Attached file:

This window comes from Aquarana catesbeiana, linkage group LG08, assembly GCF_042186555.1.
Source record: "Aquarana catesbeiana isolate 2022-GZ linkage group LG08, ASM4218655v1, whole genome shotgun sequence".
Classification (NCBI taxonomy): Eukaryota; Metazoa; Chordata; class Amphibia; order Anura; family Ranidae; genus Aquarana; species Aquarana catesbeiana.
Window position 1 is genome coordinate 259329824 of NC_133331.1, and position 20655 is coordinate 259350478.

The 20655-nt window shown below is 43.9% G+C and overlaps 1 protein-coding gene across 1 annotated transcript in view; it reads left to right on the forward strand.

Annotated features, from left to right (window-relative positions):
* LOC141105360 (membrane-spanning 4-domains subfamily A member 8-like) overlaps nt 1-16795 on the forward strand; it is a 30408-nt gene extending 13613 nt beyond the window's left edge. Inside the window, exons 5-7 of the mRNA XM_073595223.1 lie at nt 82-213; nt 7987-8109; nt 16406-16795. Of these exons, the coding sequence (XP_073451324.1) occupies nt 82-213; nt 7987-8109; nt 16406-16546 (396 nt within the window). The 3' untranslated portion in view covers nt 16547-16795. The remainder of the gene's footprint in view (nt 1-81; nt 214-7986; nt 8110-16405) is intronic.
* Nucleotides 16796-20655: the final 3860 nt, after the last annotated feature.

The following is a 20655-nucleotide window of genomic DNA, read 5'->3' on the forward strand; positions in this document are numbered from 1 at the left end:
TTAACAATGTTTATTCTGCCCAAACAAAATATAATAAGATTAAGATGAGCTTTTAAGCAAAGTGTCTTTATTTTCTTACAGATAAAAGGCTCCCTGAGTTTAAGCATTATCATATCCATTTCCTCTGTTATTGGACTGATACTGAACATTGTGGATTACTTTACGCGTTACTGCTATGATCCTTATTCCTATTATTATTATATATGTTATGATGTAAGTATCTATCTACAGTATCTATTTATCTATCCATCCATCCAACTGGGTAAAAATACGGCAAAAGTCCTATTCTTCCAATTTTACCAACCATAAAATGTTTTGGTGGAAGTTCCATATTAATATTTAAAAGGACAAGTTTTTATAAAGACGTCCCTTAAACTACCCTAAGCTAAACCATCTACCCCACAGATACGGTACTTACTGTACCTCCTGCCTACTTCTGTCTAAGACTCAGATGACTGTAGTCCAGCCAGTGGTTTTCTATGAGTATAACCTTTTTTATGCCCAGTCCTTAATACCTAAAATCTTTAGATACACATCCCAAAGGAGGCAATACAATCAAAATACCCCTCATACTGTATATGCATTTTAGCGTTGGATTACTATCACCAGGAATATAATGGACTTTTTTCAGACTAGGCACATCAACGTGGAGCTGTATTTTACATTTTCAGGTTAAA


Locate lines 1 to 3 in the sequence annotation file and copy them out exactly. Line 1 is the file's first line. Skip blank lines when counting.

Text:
This window comes from Aquarana catesbeiana, linkage group LG08, assembly GCF_042186555.1.
Source record: "Aquarana catesbeiana isolate 2022-GZ linkage group LG08, ASM4218655v1, whole genome shotgun sequence".
Classification (NCBI taxonomy): Eukaryota; Metazoa; Chordata; class Amphibia; order Anura; family Ranidae; genus Aquarana; species Aquarana catesbeiana.